Electron Beam Deposited Nanotools for Nanomanipulation and Biological Applications

  • James Beard

Student thesis: Doctoral ThesisPhD


This thesis describes the fabrication of a variety of \nanotool" structures which are fabricated on Atomic Force Microscope (AFM) probe tips. The structures are fabricated on standard AFM probes using a method of electron beam induced deposition (EBID), forming an amorphous carbon structure on the probe tip. Experiments are described which demonstrate the successful application of these probes for a variety of di�erent manipulation applications, focussing on the nanomanipulation of biological cells. A variety of tools are described, including \nanoscalpel" probes able to cut and section biological materials on very small scales, \nanoneedles" which function as high aspect ratio AFM probes or as probes of intracellular structures, \nanotweezers" and a \nanotome" which can be used to remove thin layers of material from a biological sample. A variety of techniques to fabricate complex nanotool structures and to strengthen the structures against large applied forces are described. Using these tools, the investigation of a variety of cell types including smooth muscle cells, megakaryocytes and corneocytes has been performed. Results are presented showing the \nanodissection" of these cells to expose their internal structures for in situ AFM imaging, and the detection of the mechanical properties of intracellular structures by indentation using nanoneedle probes. Extraction of samples from the outer corni�ed envelope of corneocyte cells using a nanoneedle probe is also demonstrated. The mechanical properties of the amorphous carbon making up these nanotools are also characterised using AFM manipulation, and their elastic bending modulus determined using models based on the Euler-Bernoulli beam bending equation. The structures are shown to be highly exible, with thin nanoneedle structures able to buckle elastically under large tip-sample forces in a manner similar to the high aspect ratio carbon nanotubes which are currently used as AFM probes.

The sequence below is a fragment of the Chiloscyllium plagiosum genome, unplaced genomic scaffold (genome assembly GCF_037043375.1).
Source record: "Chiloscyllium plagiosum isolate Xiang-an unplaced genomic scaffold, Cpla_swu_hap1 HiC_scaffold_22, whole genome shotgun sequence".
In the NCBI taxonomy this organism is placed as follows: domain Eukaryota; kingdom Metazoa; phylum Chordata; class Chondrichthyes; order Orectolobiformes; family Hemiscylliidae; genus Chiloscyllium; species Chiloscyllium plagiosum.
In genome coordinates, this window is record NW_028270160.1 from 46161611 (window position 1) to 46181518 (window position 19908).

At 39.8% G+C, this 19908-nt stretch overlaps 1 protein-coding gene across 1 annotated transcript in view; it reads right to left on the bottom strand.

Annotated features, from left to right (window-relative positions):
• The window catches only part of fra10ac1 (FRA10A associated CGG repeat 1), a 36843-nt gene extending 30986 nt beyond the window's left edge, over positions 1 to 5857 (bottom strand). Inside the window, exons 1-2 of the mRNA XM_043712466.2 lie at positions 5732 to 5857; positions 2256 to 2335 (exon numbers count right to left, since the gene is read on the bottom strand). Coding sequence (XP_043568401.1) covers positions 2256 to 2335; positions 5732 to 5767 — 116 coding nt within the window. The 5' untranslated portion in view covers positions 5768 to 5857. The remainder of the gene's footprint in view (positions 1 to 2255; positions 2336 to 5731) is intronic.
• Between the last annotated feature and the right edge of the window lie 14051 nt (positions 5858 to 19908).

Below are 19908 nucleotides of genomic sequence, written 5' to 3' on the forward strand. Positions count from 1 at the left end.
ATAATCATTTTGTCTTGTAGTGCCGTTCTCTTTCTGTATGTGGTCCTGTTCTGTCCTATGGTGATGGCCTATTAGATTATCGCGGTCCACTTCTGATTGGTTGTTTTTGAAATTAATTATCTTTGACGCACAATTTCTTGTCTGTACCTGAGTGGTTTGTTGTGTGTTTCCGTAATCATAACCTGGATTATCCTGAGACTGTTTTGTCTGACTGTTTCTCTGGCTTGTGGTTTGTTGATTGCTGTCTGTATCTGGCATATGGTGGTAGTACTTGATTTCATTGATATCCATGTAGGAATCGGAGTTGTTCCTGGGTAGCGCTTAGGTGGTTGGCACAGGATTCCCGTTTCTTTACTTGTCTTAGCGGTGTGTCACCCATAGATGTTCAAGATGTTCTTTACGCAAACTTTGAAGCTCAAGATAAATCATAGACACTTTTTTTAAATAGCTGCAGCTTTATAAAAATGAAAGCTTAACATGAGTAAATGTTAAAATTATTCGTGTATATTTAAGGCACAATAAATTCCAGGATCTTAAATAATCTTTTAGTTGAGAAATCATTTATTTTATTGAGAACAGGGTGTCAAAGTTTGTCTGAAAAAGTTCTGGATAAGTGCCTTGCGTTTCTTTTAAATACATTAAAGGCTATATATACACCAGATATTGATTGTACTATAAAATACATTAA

Date of Award1 Mar 2011
Original languageEnglish
Awarding Institution
  • University of Bath
SupervisorSergey Gordeev (Supervisor)

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